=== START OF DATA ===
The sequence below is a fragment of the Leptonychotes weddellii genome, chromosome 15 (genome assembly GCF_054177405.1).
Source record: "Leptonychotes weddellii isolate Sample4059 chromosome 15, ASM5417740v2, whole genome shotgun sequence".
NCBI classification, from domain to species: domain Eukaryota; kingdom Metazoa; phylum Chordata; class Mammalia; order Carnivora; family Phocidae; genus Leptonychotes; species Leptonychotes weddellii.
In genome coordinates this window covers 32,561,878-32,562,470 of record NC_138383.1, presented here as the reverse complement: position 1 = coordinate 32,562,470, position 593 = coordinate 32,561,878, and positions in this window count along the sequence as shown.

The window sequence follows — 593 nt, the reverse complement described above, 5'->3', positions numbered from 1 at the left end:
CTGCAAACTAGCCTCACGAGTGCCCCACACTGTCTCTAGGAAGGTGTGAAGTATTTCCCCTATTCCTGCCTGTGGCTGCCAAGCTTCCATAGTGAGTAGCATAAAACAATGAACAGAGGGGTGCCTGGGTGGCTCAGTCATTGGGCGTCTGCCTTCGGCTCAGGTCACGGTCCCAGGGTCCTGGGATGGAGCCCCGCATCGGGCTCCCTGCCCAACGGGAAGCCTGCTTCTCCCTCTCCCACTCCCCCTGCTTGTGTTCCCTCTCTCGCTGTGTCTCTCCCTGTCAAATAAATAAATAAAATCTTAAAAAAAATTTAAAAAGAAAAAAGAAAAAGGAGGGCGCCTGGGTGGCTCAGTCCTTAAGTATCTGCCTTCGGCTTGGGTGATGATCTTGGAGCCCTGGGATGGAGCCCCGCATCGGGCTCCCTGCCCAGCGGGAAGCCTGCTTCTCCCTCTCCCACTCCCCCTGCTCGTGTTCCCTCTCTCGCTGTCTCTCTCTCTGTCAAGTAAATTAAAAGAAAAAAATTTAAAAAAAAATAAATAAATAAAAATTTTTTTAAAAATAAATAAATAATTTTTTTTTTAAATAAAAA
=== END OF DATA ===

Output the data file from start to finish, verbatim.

The sequence below is a fragment of the Leptonychotes weddellii genome, chromosome 15 (genome assembly GCF_054177405.1).
Source record: "Leptonychotes weddellii isolate Sample4059 chromosome 15, ASM5417740v2, whole genome shotgun sequence".
NCBI classification, from domain to species: domain Eukaryota; kingdom Metazoa; phylum Chordata; class Mammalia; order Carnivora; family Phocidae; genus Leptonychotes; species Leptonychotes weddellii.
In genome coordinates this window covers 32,561,878-32,562,470 of record NC_138383.1, presented here as the reverse complement: position 1 = coordinate 32,562,470, position 593 = coordinate 32,561,878, and positions in this window count along the sequence as shown.

The window sequence follows — 593 nt, the reverse complement described above, 5'->3', positions numbered from 1 at the left end:
CTGCAAACTAGCCTCACGAGTGCCCCACACTGTCTCTAGGAAGGTGTGAAGTATTTCCCCTATTCCTGCCTGTGGCTGCCAAGCTTCCATAGTGAGTAGCATAAAACAATGAACAGAGGGGTGCCTGGGTGGCTCAGTCATTGGGCGTCTGCCTTCGGCTCAGGTCACGGTCCCAGGGTCCTGGGATGGAGCCCCGCATCGGGCTCCCTGCCCAACGGGAAGCCTGCTTCTCCCTCTCCCACTCCCCCTGCTTGTGTTCCCTCTCTCGCTGTGTCTCTCCCTGTCAAATAAATAAATAAAATCTTAAAAAAAATTTAAAAAGAAAAAAGAAAAAGGAGGGCGCCTGGGTGGCTCAGTCCTTAAGTATCTGCCTTCGGCTTGGGTGATGATCTTGGAGCCCTGGGATGGAGCCCCGCATCGGGCTCCCTGCCCAGCGGGAAGCCTGCTTCTCCCTCTCCCACTCCCCCTGCTCGTGTTCCCTCTCTCGCTGTCTCTCTCTCTGTCAAGTAAATTAAAAGAAAAAAATTTAAAAAAAAATAAATAAATAAAAATTTTTTTAAAAATAAATAAATAATTTTTTTTTTAAATAAAAA